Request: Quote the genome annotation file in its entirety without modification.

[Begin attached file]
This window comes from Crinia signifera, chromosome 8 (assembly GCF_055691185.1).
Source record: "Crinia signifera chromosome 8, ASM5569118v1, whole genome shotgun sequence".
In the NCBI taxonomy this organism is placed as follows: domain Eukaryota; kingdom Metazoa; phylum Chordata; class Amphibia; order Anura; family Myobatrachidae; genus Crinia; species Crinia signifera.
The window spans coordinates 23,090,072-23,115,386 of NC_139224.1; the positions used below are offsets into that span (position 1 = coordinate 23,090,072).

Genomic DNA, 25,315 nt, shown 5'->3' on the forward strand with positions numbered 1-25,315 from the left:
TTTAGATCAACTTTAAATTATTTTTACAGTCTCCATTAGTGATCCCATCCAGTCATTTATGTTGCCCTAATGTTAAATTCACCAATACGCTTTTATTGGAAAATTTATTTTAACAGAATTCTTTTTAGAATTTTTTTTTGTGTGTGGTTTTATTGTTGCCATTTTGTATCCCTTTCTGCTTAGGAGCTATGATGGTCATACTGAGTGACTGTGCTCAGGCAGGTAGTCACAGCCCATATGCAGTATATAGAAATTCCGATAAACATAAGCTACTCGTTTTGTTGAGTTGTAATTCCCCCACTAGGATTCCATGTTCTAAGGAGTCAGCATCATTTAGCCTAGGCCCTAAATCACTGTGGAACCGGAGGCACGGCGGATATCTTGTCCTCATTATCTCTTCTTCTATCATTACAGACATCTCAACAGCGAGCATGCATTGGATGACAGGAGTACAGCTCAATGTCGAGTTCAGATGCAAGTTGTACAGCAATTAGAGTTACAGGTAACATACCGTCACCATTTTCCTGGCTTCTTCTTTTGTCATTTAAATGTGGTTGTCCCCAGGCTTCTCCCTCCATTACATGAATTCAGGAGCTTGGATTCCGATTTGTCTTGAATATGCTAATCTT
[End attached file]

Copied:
This window comes from Crinia signifera, chromosome 8 (assembly GCF_055691185.1).
Source record: "Crinia signifera chromosome 8, ASM5569118v1, whole genome shotgun sequence".
In the NCBI taxonomy this organism is placed as follows: domain Eukaryota; kingdom Metazoa; phylum Chordata; class Amphibia; order Anura; family Myobatrachidae; genus Crinia; species Crinia signifera.
The window spans coordinates 23,090,072-23,115,386 of NC_139224.1; the positions used below are offsets into that span (position 1 = coordinate 23,090,072).

Genomic DNA, 25,315 nt, shown 5'->3' on the forward strand with positions numbered 1-25,315 from the left:
TTTAGATCAACTTTAAATTATTTTTACAGTCTCCATTAGTGATCCCATCCAGTCATTTATGTTGCCCTAATGTTAAATTCACCAATACGCTTTTATTGGAAAATTTATTTTAACAGAATTCTTTTTAGAATTTTTTTTTGTGTGTGGTTTTATTGTTGCCATTTTGTATCCCTTTCTGCTTAGGAGCTATGATGGTCATACTGAGTGACTGTGCTCAGGCAGGTAGTCACAGCCCATATGCAGTATATAGAAATTCCGATAAACATAAGCTACTCGTTTTGTTGAGTTGTAATTCCCCCACTAGGATTCCATGTTCTAAGGAGTCAGCATCATTTAGCCTAGGCCCTAAATCACTGTGGAACCGGAGGCACGGCGGATATCTTGTCCTCATTATCTCTTCTTCTATCATTACAGACATCTCAACAGCGAGCATGCATTGGATGACAGGAGTACAGCTCAATGTCGAGTTCAGATGCAAGTTGTACAGCAATTAGAGTTACAGGTAACATACCGTCACCATTTTCCTGGCTTCTTCTTTTGTCATTTAAATGTGGTTGTCCCCAGGCTTCTCCCTCCATTACATGAATTCAGGAGCTTGGATTCCGATTTGTCTTGAATATGCTAATCTT